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Pardons Unlikely for Khmer New Year

Ros Chanveasna / Khmer Times Share:
Woman inmates and their children at Phnom Penh’s Prey Sar prison listening to a reading of the royal degree last year on International Women’s Day. KT/Chea Vannak

The Ministry of Justice has announced it is unlikely that any Royal pardons granting inmates amnesty or reductions in prison sentences will be given ahead of the Khmer New Year, according to a ministry spokesman yesterday.
 
“It won’t happen before this Khmer New Year,” spokesman Kim Santepheap said.
 
Spokesman for the Ministry of Interior’s General Department of Prisons Nut Savenea said his department had passed all of this year’s pardon recommendations to the General Secretariat of the National Committee in charge of forming the final list of inmates, which was put together by members of the interior and justice ministries.    
 
Late last year Prime Minister Hun Sen, worried that the release of certain inmates had increased the national crime rate, called on ministry officials to carefully form the list of pardoned applicants and deny pardons to any convicted of robbery or drug-related offenses.
 
In December, the prime minister called for an end to royal pardons for people convicted of robbery and drug trafficking as well as a more thorough review of all inmates up for pardons after a police shootout that killed two men accused of murdering a man and stealing his motorbike in Toul Kork. The two men killed by police had received Royal pardons, Prime Minister Hun Sen said.
 
“They were released from prison and they robbed and became involved in drug trafficking again,” said Mr. Hun Sen during a speech that month. “The Justice Minister should be careful about releasing prisoners jailed on robbery or drug charges.”     
 
The prime minister went on to attribute a spike in violent crime at the end of the year to the pardoning of prisoners who had not reformed.
 
Mr. Savenea said the number of inmates in the Kingdom’s 28 prisons, now about 19,000, would rise rather than fall if robbers or drug-abusers were released.
 
“If we grant them a pardon, the number of inmates will increase,” he said, echoing the premier’s worry that releasing such prisoners would only incite more criminals to act.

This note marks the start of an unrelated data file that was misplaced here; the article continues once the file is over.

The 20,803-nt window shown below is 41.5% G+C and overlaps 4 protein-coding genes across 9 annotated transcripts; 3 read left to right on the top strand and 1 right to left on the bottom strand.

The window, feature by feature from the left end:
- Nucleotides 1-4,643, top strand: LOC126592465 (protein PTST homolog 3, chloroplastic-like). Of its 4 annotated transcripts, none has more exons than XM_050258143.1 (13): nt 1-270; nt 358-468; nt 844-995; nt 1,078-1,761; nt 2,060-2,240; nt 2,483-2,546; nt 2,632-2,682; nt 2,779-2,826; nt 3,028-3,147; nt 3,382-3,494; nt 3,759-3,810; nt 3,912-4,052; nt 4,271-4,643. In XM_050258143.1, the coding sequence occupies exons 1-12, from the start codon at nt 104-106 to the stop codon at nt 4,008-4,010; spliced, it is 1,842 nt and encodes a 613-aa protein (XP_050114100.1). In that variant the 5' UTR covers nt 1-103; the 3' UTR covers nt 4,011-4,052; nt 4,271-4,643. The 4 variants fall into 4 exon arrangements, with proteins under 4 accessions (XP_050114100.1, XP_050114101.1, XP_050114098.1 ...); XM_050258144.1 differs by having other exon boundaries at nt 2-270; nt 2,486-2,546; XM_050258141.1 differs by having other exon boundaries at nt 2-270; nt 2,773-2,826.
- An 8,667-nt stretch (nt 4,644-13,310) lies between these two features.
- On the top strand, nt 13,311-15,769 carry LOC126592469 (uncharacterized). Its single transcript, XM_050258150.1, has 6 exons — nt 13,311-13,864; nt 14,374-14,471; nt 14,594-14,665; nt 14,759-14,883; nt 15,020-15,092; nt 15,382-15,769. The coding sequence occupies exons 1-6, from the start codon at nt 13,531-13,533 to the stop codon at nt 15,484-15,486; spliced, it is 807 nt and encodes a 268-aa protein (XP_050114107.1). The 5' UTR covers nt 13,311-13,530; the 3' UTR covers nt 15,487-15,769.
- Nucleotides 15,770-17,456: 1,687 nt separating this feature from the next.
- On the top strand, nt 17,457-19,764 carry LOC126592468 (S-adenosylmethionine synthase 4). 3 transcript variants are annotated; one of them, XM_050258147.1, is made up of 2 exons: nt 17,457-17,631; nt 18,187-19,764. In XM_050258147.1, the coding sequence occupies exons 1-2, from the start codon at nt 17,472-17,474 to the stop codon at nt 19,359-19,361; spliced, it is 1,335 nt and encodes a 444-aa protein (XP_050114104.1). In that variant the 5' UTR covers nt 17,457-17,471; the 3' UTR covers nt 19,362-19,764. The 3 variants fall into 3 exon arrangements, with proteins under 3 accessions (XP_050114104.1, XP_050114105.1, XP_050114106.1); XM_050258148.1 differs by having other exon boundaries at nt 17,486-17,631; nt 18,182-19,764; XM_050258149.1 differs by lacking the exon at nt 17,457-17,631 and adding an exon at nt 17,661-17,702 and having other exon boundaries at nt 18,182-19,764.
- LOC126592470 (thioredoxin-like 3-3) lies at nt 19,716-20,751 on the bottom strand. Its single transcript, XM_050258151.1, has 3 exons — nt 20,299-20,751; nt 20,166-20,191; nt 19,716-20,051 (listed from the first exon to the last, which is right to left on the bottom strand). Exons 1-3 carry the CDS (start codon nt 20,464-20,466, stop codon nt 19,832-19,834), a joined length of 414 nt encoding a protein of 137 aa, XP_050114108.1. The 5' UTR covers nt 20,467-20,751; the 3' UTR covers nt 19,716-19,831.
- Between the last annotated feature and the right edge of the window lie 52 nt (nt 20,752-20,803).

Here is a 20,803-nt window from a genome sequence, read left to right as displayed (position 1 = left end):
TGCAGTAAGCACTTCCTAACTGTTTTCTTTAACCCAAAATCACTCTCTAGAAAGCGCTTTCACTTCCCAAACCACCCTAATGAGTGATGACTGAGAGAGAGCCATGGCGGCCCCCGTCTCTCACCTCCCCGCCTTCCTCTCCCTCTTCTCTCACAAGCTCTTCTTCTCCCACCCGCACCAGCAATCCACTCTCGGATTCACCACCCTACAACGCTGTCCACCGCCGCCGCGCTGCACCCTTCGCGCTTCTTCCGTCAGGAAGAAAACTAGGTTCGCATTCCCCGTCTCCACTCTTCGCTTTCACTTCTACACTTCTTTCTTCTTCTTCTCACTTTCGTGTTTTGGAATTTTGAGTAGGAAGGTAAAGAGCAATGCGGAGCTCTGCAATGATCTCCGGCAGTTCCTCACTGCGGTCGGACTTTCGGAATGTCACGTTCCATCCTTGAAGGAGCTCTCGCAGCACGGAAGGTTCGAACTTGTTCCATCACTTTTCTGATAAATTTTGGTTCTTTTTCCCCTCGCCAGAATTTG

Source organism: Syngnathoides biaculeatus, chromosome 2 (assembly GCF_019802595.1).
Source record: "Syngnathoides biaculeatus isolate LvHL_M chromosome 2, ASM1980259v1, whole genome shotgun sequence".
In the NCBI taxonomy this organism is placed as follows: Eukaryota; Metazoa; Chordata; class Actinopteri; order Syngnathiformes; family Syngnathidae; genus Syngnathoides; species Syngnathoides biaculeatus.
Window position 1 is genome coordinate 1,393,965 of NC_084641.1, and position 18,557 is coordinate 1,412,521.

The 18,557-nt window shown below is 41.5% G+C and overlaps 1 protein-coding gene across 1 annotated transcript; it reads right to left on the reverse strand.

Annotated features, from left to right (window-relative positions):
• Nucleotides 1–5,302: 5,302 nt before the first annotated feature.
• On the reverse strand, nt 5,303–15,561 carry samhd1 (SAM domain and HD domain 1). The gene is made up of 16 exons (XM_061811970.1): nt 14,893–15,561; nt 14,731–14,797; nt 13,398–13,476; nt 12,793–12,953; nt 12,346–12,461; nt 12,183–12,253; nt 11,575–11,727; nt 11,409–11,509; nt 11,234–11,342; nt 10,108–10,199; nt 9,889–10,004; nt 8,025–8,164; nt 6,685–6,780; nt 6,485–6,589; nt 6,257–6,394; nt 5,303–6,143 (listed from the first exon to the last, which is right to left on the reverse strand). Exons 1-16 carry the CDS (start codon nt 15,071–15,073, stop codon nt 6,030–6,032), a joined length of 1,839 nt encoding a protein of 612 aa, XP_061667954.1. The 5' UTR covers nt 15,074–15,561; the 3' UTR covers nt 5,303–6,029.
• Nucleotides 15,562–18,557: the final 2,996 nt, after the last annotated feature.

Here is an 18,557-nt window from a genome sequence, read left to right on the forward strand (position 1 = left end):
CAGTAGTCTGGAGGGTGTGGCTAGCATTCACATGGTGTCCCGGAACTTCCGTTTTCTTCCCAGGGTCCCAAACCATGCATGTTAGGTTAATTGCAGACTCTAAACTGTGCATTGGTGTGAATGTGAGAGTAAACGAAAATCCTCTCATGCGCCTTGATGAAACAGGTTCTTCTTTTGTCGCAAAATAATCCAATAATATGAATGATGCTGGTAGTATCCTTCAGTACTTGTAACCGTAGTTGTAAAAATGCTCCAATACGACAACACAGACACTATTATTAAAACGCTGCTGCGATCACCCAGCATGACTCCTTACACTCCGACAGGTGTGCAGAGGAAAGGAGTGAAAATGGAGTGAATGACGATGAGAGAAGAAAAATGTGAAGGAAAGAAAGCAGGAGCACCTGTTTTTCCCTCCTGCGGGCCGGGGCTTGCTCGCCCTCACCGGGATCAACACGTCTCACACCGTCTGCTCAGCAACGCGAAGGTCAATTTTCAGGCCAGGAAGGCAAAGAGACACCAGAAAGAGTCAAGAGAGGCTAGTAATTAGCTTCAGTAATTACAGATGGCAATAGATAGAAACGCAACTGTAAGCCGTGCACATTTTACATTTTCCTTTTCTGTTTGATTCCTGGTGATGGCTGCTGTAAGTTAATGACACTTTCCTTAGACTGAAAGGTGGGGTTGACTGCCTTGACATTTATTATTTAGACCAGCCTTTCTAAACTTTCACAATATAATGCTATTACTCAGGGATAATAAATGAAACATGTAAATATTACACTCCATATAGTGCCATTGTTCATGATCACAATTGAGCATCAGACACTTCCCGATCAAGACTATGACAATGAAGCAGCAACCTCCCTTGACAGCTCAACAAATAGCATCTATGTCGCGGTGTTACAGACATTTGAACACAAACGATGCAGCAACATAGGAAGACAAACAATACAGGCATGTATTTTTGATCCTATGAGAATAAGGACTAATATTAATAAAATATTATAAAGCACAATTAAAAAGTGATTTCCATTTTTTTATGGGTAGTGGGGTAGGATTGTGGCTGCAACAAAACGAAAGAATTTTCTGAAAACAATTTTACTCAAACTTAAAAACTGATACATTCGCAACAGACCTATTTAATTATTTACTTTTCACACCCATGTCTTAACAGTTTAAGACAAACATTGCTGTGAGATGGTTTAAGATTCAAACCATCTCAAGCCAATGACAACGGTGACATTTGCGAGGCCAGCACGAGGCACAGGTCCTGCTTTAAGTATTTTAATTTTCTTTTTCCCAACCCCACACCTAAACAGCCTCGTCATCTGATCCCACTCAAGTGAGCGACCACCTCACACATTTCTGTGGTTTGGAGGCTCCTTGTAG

Am Sam Ath, the technical director for human rights NGO Licadho, did not agree with the policy of denying certain inmates the right to apply for Royal Pardons.
 
“It violates the prisoner’s rights who are eligible for Royal pardon or sentence reductions,” he said, adding that it did not matter what an inmate had done in the past as long as the government does an adequate job of vetting pardoned applicants. Mr. Sam Ath pointed out the government’s history of granting pardons to irregular candidates.
 
“Some prisoners, such as robbers or drug dealers, had not reformed yet, but their names were still on the pardon list,” he said late last year. These convicts, he said, had paid bribes to have their names added to the lists. He said that if the pardon system is reformed to prevent corruption, then dangerous criminals will not be set loose.
 
“[Those cases] might [have been] involved with bribes, which can sway the decision over which convicts are set free.”  
 
Mr. Sam Ath said he hoped the new director general of the prisons department at the Interior Ministry, Lieutenant General Chan Kem Seng, who was appointed to the position yesterday in a Royal Decree signed by King Norodom Sihamoni, would adhere to prisoners’ rights.
 
“I hope the new director will cooperate with NGOs, who are in charge of monitoring the prisons’ affairs, to allow visitation and provide medical assistance for both prisoners and prison guard officers.”
 
Lt. Gen. Kem Seng will replace acting director general Kuy Bun Sorn, who Mr. Sam Ath said had a history of denying NGOs visitation rights with inmates they represented.
 
 

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